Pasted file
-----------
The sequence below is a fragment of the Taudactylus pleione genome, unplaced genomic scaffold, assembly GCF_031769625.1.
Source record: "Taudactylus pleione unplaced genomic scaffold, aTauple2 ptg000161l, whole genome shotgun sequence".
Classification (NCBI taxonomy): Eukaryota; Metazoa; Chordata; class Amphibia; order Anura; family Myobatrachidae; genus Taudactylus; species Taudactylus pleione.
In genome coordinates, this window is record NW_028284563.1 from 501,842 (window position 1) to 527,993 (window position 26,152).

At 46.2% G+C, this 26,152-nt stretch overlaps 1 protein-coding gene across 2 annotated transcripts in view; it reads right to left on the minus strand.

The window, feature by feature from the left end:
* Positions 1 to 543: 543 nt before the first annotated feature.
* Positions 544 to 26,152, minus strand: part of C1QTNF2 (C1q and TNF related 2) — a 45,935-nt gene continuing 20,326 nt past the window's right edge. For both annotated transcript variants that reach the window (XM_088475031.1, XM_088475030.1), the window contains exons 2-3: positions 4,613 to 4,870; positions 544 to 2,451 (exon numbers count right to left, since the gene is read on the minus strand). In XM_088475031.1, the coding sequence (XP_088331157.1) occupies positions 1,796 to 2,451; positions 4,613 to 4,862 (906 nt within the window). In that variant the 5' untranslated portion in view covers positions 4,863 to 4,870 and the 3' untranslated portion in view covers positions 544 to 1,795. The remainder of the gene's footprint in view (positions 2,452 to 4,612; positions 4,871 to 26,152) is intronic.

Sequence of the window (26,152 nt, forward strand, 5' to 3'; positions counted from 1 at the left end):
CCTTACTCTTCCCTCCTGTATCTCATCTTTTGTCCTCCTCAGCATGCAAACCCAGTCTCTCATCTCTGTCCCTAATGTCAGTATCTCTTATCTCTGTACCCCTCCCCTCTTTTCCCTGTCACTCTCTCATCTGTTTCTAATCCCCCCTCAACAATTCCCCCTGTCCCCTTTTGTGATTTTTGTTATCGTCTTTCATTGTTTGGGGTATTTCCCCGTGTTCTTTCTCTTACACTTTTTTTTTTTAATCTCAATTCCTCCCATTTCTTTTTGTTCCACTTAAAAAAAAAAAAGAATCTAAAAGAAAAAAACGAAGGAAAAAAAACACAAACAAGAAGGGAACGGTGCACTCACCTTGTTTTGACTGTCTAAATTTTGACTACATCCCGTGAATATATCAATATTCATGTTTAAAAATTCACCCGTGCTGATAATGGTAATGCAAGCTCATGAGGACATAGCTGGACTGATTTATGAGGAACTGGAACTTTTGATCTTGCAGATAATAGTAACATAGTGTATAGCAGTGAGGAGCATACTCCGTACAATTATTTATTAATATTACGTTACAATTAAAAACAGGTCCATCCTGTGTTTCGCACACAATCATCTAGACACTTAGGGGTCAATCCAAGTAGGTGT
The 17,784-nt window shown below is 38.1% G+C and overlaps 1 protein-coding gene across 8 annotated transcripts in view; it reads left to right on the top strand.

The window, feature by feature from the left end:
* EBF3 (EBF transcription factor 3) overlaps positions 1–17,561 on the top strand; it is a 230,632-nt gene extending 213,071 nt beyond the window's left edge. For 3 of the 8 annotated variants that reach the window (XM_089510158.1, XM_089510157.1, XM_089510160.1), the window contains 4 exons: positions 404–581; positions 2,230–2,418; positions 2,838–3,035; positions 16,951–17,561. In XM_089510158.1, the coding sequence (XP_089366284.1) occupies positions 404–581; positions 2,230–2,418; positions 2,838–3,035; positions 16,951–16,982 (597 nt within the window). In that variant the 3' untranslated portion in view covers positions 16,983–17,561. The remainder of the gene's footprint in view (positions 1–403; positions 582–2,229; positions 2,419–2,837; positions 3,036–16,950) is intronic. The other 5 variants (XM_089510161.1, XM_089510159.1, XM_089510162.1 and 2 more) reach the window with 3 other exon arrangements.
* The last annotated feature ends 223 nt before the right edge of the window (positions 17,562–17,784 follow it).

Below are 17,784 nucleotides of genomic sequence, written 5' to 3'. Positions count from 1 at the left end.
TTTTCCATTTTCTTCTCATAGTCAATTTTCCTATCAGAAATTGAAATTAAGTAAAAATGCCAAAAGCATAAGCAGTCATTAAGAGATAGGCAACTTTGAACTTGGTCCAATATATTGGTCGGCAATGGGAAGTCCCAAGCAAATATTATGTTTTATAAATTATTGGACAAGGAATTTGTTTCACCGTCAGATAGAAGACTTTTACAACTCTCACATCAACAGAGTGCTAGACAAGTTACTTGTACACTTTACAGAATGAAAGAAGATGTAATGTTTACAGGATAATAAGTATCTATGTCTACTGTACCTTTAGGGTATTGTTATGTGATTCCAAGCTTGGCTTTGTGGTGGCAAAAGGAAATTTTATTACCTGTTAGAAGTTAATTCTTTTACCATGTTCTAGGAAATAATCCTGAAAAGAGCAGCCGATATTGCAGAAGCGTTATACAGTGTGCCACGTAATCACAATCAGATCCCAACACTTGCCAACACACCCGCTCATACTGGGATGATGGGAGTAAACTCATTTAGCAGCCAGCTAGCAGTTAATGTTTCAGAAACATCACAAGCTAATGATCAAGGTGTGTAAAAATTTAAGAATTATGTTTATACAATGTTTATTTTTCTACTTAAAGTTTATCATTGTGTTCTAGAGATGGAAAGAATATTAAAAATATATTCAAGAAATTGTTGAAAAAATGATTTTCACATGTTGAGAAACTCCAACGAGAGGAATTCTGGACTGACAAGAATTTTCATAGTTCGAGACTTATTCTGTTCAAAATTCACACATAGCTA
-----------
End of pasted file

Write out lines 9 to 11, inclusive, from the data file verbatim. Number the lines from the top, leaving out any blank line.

Sequence of the window (26,152 nt, forward strand, 5' to 3'; positions counted from 1 at the left end):
CCTTACTCTTCCCTCCTGTATCTCATCTTTTGTCCTCCTCAGCATGCAAACCCAGTCTCTCATCTCTGTCCCTAATGTCAGTATCTCTTATCTCTGTACCCCTCCCCTCTTTTCCCTGTCACTCTCTCATCTGTTTCTAATCCCCCCTCAACAATTCCCCCTGTCCCCTTTTGTGATTTTTGTTATCGTCTTTCATTGTTTGGGGTATTTCCCCGTGTTCTTTCTCTTACACTTTTTTTTTTTAATCTCAATTCCTCCCATTTCTTTTTGTTCCACTTAAAAAAAAAAAAGAATCTAAAAGAAAAAAACGAAGGAAAAAAAACACAAACAAGAAGGGAACGGTGCACTCACCTTGTTTTGACTGTCTAAATTTTGACTACATCCCGTGAATATATCAATATTCATGTTTAAAAATTCACCCGTGCTGATAATGGTAATGCAAGCTCATGAGGACATAGCTGGACTGATTTATGAGGAACTGGAACTTTTGATCTTGCAGATAATAGTAACATAGTGTATAGCAGTGAGGAGCATACTCCGTACAATTATTTATTAATATTACGTTACAATTAAAAACAGGTCCATCCTGTGTTTCGCACACAATCATCTAGACACTTAGGGGTCAATCCAAGTAGGTGT
The 17,784-nt window shown below is 38.1% G+C and overlaps 1 protein-coding gene across 8 annotated transcripts in view; it reads left to right on the top strand.